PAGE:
Fiber optic specialist and industry insider Sunil Tagare was selected by Wired magazine as one of the “Wired 25” in 1999; a Global Leader for Tomorrow by the World Economic Forum, and is a Charter Member of TiE (The Indus Entrepreneurs) New York. According to Tagare, Facebook’s share of the 2Africa project will amount to approximately 80 million dollars and use 10-20% of the bandwidth. This percentage of bandwidth will generate 21 billion dollars per year in revenues increasing Facebook’s market cap by USD 178 billion. [Source]

According to Tagare, 2Africa will be “the first smart cable with sensors to cross the Atlantic.” [Source]

The real prize here is not merely Facebook’s billion dollar revenues and growing global dominance. Rather, it is the infrastructure that underpins the further expansion of both 5G, that is, the fifth generation technology standard for broadband cellular networks (rolling out now with virtually no dissent) and 6G (foreseen for 2030). 5G networks underpin the global expansion of Internet of Things, big data, artificial intelligence, biometrics, global digitalization, digital identification, autonomous lethal weapons, cyber security, an automated global workforce, etc. At 10 gigabits per second, theoretically, 5G is said to be up to one hundred times more powerful than the current 4G technology. 6G is expected to support 1 terabyte per second speeds. This level of capacity and latency will be unprecedented, extending the capabilities of 5G applications. [Source]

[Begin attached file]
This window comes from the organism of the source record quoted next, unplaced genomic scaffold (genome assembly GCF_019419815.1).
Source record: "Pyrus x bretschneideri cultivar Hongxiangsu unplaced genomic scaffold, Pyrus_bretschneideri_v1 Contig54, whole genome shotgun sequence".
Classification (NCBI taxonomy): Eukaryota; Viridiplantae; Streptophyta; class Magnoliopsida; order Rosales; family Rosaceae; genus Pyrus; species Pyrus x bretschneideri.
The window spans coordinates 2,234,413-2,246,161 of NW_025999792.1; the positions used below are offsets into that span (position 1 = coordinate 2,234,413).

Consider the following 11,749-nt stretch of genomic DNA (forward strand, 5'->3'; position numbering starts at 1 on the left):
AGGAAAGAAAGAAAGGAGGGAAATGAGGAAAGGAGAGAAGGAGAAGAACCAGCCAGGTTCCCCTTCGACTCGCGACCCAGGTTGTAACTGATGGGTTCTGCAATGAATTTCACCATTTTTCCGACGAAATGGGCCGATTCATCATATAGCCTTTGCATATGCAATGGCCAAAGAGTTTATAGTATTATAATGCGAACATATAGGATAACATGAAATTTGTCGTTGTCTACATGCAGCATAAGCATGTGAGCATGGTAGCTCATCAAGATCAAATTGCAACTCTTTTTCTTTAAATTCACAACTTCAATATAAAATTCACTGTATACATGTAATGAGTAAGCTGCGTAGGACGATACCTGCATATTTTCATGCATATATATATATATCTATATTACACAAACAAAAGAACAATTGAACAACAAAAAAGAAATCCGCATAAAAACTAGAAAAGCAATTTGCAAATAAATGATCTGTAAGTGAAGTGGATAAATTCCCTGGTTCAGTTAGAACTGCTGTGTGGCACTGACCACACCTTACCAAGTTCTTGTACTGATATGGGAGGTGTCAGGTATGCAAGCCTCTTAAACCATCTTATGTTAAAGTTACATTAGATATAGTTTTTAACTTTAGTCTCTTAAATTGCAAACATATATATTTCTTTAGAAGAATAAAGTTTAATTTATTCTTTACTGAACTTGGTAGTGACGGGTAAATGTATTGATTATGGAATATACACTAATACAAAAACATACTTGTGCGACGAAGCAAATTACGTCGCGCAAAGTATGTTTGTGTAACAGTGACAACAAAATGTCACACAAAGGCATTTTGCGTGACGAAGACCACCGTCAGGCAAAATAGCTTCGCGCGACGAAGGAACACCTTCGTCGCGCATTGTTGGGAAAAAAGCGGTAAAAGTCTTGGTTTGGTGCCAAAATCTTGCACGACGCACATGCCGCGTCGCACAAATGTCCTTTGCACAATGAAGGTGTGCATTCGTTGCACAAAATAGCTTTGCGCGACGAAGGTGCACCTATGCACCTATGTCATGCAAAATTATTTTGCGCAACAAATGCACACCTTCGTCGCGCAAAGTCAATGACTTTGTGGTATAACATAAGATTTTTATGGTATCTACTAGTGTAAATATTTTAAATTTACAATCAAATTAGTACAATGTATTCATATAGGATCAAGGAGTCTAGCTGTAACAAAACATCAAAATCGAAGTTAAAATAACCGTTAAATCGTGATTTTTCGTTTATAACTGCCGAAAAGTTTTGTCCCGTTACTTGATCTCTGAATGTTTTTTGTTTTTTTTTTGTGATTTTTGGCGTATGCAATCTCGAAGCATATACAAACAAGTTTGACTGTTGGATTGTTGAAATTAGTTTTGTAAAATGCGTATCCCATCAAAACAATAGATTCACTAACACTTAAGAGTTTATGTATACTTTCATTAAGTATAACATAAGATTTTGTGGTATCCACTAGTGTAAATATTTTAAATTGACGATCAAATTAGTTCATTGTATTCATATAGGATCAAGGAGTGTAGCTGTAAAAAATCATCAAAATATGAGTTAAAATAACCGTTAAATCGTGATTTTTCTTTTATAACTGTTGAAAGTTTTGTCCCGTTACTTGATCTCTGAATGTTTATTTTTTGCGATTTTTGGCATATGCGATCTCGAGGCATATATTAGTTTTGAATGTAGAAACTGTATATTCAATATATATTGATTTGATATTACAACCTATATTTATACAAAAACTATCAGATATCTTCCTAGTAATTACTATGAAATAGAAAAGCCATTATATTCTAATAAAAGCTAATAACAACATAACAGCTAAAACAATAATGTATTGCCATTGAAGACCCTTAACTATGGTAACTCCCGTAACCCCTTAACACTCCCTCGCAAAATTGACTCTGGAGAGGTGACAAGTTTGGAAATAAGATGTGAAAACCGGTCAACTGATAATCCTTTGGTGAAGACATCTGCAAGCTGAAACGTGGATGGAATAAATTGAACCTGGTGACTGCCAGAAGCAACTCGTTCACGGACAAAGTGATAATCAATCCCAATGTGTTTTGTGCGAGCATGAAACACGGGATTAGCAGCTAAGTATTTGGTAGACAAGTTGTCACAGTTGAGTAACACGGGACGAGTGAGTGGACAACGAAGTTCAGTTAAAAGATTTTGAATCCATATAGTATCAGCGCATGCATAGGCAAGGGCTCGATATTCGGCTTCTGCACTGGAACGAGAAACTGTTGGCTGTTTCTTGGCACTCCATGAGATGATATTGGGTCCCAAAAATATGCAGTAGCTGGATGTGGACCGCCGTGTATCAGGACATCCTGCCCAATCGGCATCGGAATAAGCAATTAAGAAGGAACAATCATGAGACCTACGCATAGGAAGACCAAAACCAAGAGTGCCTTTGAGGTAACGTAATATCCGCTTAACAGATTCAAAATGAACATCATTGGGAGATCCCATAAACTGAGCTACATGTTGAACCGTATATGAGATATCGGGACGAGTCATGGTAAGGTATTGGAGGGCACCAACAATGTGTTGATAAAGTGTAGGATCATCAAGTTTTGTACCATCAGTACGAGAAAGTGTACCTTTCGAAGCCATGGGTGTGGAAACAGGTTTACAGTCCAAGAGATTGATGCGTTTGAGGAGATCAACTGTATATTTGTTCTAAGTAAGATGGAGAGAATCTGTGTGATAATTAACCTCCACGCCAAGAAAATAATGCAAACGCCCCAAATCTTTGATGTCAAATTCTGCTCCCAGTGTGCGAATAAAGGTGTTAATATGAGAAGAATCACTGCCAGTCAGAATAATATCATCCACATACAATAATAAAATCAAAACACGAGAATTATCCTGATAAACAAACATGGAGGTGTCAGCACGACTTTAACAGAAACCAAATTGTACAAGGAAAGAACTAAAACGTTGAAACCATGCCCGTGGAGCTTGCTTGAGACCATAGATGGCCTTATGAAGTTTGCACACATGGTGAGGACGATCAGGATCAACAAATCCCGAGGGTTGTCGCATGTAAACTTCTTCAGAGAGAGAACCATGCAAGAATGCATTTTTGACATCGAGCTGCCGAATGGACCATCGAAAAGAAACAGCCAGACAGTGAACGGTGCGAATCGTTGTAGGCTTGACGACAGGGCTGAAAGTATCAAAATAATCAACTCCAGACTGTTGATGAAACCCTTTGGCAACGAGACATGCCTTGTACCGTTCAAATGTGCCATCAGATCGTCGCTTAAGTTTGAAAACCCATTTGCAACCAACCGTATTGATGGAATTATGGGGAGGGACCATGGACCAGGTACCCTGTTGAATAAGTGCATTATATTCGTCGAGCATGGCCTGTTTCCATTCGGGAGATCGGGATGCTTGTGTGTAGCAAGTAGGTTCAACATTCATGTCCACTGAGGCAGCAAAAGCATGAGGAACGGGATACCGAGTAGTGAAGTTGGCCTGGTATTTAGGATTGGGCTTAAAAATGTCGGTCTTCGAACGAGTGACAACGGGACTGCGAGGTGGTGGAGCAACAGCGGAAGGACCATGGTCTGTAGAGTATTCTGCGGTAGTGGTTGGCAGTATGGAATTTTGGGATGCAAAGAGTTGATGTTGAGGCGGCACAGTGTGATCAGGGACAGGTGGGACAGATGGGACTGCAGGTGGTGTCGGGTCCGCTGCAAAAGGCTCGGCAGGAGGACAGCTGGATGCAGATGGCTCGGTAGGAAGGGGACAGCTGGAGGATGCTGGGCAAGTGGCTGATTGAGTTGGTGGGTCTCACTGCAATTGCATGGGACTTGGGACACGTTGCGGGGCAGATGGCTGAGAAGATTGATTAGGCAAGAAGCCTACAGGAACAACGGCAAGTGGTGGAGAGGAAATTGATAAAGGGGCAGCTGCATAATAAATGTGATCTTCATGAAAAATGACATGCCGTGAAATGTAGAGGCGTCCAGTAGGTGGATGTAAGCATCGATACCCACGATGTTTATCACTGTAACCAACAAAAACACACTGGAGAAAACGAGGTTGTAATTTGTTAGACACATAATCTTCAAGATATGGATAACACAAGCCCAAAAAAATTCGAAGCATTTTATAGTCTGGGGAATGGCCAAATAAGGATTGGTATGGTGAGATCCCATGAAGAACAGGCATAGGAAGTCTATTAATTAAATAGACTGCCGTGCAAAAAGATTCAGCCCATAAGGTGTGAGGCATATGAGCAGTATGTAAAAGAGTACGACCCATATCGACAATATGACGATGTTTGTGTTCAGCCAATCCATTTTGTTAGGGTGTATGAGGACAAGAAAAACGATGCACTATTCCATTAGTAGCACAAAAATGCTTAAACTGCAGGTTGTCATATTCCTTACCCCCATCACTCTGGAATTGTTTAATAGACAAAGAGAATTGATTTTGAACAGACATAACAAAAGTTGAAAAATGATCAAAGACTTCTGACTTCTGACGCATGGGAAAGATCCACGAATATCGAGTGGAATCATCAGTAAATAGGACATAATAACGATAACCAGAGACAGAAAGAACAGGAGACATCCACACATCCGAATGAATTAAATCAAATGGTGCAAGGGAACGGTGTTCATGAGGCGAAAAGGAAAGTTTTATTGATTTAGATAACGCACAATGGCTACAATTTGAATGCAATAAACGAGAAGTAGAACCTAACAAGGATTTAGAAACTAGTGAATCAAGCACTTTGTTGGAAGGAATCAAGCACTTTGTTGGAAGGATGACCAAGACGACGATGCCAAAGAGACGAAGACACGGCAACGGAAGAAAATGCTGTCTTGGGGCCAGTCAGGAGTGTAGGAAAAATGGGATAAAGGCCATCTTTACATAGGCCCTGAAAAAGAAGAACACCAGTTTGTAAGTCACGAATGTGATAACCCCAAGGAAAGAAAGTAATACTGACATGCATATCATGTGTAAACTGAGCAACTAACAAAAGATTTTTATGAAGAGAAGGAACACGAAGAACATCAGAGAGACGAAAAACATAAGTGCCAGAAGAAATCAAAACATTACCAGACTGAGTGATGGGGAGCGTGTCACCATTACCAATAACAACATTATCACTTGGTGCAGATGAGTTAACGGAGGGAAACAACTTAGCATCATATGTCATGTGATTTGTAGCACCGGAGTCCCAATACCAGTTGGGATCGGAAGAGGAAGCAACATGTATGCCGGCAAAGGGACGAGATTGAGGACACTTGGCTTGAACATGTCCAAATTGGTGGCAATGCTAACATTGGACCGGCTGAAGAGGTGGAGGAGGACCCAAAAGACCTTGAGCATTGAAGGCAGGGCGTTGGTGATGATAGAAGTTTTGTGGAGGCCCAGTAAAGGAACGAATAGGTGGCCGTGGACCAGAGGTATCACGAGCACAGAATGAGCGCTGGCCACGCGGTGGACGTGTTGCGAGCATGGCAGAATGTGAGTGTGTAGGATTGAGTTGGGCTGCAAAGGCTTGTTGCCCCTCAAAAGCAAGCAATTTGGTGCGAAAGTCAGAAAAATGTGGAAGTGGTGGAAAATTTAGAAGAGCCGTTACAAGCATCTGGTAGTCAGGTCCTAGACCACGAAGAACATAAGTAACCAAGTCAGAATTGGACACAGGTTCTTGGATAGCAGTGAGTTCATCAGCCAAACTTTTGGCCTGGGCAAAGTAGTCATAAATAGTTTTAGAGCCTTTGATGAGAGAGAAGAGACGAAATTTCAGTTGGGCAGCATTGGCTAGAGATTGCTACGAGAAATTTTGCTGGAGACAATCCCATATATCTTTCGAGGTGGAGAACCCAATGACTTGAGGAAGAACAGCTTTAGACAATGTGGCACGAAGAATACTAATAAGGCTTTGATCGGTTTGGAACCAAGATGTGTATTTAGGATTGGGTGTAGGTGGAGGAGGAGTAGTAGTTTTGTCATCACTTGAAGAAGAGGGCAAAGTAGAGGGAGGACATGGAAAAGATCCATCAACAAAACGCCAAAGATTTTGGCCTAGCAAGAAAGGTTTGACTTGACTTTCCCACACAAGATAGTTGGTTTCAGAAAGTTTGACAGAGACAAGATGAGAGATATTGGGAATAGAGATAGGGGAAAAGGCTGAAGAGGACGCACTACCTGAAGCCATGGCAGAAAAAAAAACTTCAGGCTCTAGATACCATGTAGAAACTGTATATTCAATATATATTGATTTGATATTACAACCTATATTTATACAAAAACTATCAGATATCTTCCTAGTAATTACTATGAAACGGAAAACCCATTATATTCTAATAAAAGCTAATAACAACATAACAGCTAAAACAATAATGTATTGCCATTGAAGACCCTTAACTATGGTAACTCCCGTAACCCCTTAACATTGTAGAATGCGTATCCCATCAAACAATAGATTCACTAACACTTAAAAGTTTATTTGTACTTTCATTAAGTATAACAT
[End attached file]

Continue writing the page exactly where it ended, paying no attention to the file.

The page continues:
Whereas US and China corporations own the platforms, Europe, China and South Korea, lead on 5G. Those that control 5G will control all the infrastructure upon which 5G technology is based. Together, China (#1), the US (#2), and the EU (#3) represent the three largest economies in the world (although the order in which they reign is sometimes contested). The three combined represented 48% of the world economy.

On June 28, 2019, Google announced “Equiano”, its new private subsea cable that will connect Africa with Europe. [Source] Named after Olaudah Equiano, a Nigerian-born writer and abolitionist who was enslaved as a child, today’s woke slavery for children is to be repackaged with digital badges earned for their very own, unique, digital passport. Perhaps such appropriation and irony is even too rich for Facebook. Consider the 2Africa project was originally named “Simba” named after the Lion King character. (After initial involvement, Google left the Simba consortium.) The first phase of Google’s Equiano project, connecting South Africa with Portugal, is expected to be completed in 2021. Between 2016 and 2018, Google invested USD 47 billion in capital expenditures, which includes the billions being invested in further expanding its global infrastructure.